By the end of the war in 1945, the Wellington had become popular among men, women and children for wet weather wear. The boot had developed to become far roomier with a thick sole and rounded toe. Also, with the rationing of that time, labourers began to use them for daily work.

The lower cost and ease of rubber "Wellington" boot manufacture, and being entirely water-proof, lent itself immediately to being the preferred protective shoe to leather in all forms of industry. Increased attention to occupational health and safety requirements led to the steel toe or steel-capped Wellington: a protective (commonly internal) toe capping to protect the foot from crush and puncture injuries. Although traditionally made of steel, the reinforcement may be a composite or a plastic material such as ThermoPlastic Polyurethane (TPU). Such steel-toe Wellingtons are nearly indispensable in an enormous range of industry and are often mandatory wear to meet local occupational health and safety legislation or insurance requirements.



Hunter History
1817 was the year the wellington first made its appearance. At this time men's fashion was going through major changes as gentlemen everywhere discarded their knee breeches in favour of trousers. This however, led to a problem regarding comfortable footwear. The previously popular Hessian boot, worn with breeches, was styled with a curvy turned-down top and heavy metallic braid - totally unsuitable for wearing under trousers.

To this end, Arthur Wellesley, the first Duke of Wellington, instructed his shoemaker, Hoby of St. James Street, London, to modify the 18th century boot. The resulting new boot designed in soft calfskin leather had the trim removed and was cut closer around the leg. It was hard wearing for battle yet comfortable for the evening. The Iron Duke didn't know what he'd started - the boot was dubbed the Wellington and the name has stuck ever since.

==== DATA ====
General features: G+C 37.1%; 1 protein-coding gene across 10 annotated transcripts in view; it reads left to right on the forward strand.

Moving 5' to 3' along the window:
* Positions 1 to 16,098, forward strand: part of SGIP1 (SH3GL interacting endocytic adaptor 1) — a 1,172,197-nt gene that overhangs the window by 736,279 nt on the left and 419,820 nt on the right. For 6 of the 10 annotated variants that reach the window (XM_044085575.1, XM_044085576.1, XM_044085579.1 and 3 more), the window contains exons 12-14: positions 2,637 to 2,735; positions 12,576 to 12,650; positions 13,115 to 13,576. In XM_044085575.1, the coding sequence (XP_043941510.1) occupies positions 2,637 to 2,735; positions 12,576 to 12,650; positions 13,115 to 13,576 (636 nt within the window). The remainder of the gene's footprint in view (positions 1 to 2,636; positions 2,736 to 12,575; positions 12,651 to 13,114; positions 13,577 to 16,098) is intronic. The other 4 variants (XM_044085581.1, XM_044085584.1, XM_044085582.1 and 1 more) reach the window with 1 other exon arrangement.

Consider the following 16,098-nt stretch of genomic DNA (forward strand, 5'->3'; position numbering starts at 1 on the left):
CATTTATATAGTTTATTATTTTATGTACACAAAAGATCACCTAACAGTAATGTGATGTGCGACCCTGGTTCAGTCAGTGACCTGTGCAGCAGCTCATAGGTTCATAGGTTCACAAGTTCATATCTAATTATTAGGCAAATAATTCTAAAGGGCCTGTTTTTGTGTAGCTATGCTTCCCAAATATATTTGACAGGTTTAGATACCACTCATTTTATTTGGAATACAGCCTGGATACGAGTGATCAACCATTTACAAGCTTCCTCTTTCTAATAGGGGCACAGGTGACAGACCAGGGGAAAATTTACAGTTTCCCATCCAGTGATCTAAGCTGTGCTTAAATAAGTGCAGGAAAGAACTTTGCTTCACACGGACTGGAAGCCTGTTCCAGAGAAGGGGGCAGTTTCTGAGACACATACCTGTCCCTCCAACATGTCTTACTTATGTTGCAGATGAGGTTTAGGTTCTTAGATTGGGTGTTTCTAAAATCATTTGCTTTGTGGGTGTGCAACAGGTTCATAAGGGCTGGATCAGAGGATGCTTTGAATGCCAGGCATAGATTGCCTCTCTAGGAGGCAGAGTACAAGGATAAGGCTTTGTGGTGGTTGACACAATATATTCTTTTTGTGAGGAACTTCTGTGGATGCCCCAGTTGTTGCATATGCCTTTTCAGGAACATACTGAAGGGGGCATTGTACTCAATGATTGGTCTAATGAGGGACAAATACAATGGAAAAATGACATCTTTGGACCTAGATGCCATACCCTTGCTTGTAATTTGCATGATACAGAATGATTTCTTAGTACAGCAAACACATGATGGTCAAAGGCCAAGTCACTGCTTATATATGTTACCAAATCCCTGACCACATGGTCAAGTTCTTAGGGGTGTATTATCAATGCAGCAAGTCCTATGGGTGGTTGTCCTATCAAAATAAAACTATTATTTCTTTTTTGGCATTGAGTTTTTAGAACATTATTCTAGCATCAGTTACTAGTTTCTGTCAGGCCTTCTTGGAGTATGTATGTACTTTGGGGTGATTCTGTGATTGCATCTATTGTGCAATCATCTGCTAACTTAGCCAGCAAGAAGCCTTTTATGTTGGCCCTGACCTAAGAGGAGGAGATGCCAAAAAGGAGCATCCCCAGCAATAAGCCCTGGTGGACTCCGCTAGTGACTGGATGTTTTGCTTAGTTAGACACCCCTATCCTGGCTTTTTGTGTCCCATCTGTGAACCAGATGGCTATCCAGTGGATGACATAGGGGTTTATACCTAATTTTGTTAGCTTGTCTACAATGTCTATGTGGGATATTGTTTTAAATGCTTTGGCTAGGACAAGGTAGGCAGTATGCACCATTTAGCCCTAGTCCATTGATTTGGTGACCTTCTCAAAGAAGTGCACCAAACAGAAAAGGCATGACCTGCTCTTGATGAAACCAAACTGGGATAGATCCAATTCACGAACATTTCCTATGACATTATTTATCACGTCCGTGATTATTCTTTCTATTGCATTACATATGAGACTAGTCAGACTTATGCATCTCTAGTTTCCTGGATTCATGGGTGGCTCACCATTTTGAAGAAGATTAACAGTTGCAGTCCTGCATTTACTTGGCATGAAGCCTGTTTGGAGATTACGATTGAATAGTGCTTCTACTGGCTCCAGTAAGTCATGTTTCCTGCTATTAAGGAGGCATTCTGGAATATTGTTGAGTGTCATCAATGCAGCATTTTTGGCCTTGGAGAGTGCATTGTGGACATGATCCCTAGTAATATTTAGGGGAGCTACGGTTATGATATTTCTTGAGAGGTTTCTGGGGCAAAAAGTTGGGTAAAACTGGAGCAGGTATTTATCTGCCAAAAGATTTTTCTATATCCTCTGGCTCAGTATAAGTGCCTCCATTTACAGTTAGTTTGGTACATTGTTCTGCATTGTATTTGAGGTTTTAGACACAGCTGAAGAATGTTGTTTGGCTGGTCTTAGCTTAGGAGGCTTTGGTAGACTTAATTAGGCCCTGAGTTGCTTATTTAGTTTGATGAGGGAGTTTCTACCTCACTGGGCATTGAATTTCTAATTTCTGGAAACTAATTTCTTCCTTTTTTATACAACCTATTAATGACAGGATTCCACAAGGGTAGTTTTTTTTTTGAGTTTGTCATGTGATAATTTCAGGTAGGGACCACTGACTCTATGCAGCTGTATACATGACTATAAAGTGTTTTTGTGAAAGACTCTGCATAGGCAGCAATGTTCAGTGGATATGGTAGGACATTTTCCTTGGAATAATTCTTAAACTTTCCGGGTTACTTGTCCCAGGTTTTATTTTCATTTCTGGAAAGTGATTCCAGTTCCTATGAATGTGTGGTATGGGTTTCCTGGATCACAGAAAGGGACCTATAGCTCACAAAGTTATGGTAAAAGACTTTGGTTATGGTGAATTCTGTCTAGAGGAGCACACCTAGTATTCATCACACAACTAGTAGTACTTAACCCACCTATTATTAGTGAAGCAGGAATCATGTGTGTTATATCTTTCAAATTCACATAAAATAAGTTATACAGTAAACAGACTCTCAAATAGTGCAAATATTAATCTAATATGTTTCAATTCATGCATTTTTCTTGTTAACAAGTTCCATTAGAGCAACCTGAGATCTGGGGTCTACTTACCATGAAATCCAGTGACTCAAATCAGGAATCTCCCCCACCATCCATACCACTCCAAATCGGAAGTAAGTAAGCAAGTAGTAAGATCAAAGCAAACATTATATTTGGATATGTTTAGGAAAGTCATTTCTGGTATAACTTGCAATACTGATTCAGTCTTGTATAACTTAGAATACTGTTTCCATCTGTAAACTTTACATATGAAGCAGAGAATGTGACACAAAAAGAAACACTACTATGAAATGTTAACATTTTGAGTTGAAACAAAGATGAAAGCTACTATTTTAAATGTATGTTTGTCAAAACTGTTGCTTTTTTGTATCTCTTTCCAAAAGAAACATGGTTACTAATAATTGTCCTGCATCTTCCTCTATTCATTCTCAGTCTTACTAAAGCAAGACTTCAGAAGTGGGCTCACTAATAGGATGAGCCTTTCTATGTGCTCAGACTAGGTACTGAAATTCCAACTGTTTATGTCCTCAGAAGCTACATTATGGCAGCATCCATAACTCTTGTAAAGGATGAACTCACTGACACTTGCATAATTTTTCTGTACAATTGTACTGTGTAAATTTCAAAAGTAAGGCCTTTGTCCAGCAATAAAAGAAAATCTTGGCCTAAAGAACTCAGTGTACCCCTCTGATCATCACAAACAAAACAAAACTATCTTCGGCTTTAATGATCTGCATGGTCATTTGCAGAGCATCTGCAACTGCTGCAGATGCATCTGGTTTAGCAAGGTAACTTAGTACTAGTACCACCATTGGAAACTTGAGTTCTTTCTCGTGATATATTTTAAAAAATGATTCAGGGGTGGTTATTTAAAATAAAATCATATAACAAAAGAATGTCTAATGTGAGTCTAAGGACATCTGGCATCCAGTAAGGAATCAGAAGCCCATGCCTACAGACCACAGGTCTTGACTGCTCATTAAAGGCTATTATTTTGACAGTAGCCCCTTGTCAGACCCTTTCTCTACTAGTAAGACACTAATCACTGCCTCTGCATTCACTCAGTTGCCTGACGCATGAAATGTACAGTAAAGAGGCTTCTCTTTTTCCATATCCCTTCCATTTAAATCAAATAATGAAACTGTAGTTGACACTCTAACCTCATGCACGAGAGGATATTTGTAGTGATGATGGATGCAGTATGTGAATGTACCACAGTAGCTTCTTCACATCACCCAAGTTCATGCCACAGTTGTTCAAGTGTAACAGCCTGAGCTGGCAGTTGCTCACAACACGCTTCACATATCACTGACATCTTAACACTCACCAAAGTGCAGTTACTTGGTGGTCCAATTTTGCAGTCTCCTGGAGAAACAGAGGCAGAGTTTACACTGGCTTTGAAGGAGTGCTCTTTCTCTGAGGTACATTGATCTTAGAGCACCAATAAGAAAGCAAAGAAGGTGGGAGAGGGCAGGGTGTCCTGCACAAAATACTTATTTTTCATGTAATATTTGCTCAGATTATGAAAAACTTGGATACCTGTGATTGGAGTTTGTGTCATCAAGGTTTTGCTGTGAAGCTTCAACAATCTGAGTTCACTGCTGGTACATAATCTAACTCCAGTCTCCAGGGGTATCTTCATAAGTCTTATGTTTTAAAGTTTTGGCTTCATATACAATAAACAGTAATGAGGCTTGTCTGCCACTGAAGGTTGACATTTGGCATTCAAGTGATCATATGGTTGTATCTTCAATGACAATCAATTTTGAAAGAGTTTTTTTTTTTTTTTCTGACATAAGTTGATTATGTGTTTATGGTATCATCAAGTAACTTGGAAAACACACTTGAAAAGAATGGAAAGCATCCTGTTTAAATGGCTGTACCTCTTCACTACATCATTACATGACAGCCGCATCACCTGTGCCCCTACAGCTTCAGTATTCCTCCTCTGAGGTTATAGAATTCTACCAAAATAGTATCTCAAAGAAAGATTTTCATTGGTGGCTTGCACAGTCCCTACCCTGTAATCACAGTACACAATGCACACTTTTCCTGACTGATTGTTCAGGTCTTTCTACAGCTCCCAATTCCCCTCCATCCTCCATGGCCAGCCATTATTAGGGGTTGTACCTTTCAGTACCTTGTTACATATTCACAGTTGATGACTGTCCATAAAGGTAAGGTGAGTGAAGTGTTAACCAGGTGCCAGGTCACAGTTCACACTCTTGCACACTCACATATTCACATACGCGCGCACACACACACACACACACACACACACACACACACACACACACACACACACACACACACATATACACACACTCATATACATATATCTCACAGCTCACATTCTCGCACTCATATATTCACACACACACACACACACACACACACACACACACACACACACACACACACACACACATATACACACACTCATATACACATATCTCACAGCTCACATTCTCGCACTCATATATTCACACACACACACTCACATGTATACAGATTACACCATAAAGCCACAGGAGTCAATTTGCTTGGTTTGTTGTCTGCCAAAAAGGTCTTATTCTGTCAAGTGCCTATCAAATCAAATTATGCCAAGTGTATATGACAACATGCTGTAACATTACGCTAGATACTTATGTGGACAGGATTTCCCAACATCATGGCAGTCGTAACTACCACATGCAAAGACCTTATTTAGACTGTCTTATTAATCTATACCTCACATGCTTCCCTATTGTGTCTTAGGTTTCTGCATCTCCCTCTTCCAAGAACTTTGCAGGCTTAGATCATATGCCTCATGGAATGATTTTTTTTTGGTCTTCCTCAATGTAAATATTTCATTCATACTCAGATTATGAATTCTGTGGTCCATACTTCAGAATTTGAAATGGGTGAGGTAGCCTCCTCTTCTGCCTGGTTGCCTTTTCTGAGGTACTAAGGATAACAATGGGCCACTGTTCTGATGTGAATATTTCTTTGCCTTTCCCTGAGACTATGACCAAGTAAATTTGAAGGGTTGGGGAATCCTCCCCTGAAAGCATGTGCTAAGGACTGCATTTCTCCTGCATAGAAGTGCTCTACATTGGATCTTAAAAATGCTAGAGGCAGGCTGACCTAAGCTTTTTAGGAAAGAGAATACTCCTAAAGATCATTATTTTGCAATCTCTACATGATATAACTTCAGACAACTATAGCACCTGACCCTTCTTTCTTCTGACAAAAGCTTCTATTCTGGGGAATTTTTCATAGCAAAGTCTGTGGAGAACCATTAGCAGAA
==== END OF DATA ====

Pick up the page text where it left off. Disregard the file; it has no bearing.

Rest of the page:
These boots quickly caught on with patriotic British gentlemen eager to emulate their war hero. Considered fashionable and foppish in the best circles, they remained the main fashion for men through the 1840's. In the 50's they were more commonly made in the calf high version and in the 60's they were both superseded by the ankle boot, except for riding.

All these boots were made of leather, however in America, where there was more experimentation in shoemaking, producers were beginning to manufacture with rubber. One such entrepreneur, Mr. Henry Lee Norris, came to Scotland in search of a suitable site to produce rubber footwear.



Having acquired a block of buildings in Edinburgh, known as the Castle Silk Mills, the North British Rubber Company was registered as a limited liability company in September 1856.

Mr. Norris then had to find employees skilled in the manufacture of rubber footwear. This was no simple task for such a new industry. The problem was solved by importing labour. Four adventurous individuals from New York set sail on a ship laden with manufacturing machinery bound to become pioneers of the rubber industry in Scotland. They were employed not only to make the boots, but also to instruct others in the process.